Or maybe “parlez” – Who ever knows the appropriate spelling of piratespeak?

So you may not have a million dollar grant or a staff of 500 but you DO have some ideas- and you can start testing out those ideas right now!! Happy gaming!


2 Red Flags When Building Fun Stuff…

People often bring the Green Door crew on to a project to make it fun. “We want people to be happy. Can we add badges to it? Can we add some graphics? How about points?”

This is known- of course- as chocolate covered broccoli or: gamification. Can we have all the mechanics of a game without it actually being playful? Can we make people do exactly what we want them to do in the way we want them to do it but make it look like they’re enjoying it? Oh boy…


oh no…

People’s hearts are in the right place: they care about something. Maybe it’s their product or their cause or their business and they want people to enjoy interacting with it. Badges and points seem at first glance like a quick way to make people happy. So actually- making unfun things fun, I do think this is possible. The key is to have clear user goals and then flexibility in getting there. In fact, In my mind, those are only two really serious red flags that can kill the fun in your fun project. Shall I elaborate? Well if you insist:

#1. Unclear User Goals

What do you want people to do? “We want people to just have some fun, reach out to a younger demographic, engage people in 21st century media.” Wait, what does that even mean?? What are we actually trying to achieve? These are probably good “throughlines” or overall big picture things but how do you know when you’ve achieved them? You need to really narrow down what you’re trying to get people to do, don’t waste your players’ time! What are some good goals?

  • We want 100 people to visit 5 places in Boston
  • We want people to look more closely at these three pieces of art
  • We want people to make connections between art and science.

These are things we can actually achieve and we know when we’ve done it. If you REALLY want people to just “have fun” you’d hand them a bottle of beer and a can of silly string and set them loose. I suspect you want something more, so figure out what that thing is and then you can figure out how to achieve it in a playful environment. Now as you may have noticed, if you don’t have clear goals… then just get them. Not impossible. The only deal-breaker is when people refuse to clarify, they cling to vague goals, they list like 20 goals or they keep shifting their user goals.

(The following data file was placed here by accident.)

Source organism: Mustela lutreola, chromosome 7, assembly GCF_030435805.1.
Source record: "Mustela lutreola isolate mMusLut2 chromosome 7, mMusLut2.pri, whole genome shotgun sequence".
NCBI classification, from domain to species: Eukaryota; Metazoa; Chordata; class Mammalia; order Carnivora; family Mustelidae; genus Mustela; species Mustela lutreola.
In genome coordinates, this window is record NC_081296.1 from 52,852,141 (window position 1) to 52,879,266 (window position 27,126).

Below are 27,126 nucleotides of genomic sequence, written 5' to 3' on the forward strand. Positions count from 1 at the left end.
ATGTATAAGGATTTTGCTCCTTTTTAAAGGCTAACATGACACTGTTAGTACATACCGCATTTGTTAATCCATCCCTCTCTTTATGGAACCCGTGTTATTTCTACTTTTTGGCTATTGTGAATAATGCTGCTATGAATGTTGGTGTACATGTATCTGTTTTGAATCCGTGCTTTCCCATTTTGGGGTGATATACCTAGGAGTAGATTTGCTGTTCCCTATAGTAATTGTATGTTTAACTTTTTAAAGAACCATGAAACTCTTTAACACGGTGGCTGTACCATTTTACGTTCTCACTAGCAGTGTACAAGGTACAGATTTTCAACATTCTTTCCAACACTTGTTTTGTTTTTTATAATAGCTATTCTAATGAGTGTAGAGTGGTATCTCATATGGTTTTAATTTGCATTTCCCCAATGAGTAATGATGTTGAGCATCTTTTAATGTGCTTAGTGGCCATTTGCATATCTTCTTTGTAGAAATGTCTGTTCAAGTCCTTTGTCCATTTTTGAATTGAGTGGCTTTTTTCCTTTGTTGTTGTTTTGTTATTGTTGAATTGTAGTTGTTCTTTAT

#2. Inflexible Dynamics

MY WAYYou want to build an app to make people eat healthier food. Great! But it has to have a flower in it and it has to be blue. They have to get points and they have to reach goals and they have to get badges and they have to play on Tuesdays between 12 and 2 and that’s how it is. NOW U GO HAVE FUN!

If we have user goals, we need be flexible on what to do to make them happen in a playful way. Our goal is not to do it OUR way or the way we pictured it, our goal is to do it in the simplest and most achievable way possible. Sometimes you take a look at your user goals, restrictions and resources and find out that what you need isn’t actually a game at all. Maybe it’s a personality profile, branding, a storyline or more instructions. Sometimes you do need a game but the best way to do it would be with a word game or a board game.  Your goal is not to build a game- it’s to achieve something through a game. If what you want can be more easily achieved through other media, that’s what you should be doing. (Unless your goal is to build a game… and that’s valid too… but chances are you have to build a game FOR something: you want to get more media, more attention, show your technological abilities, research how games work etc..)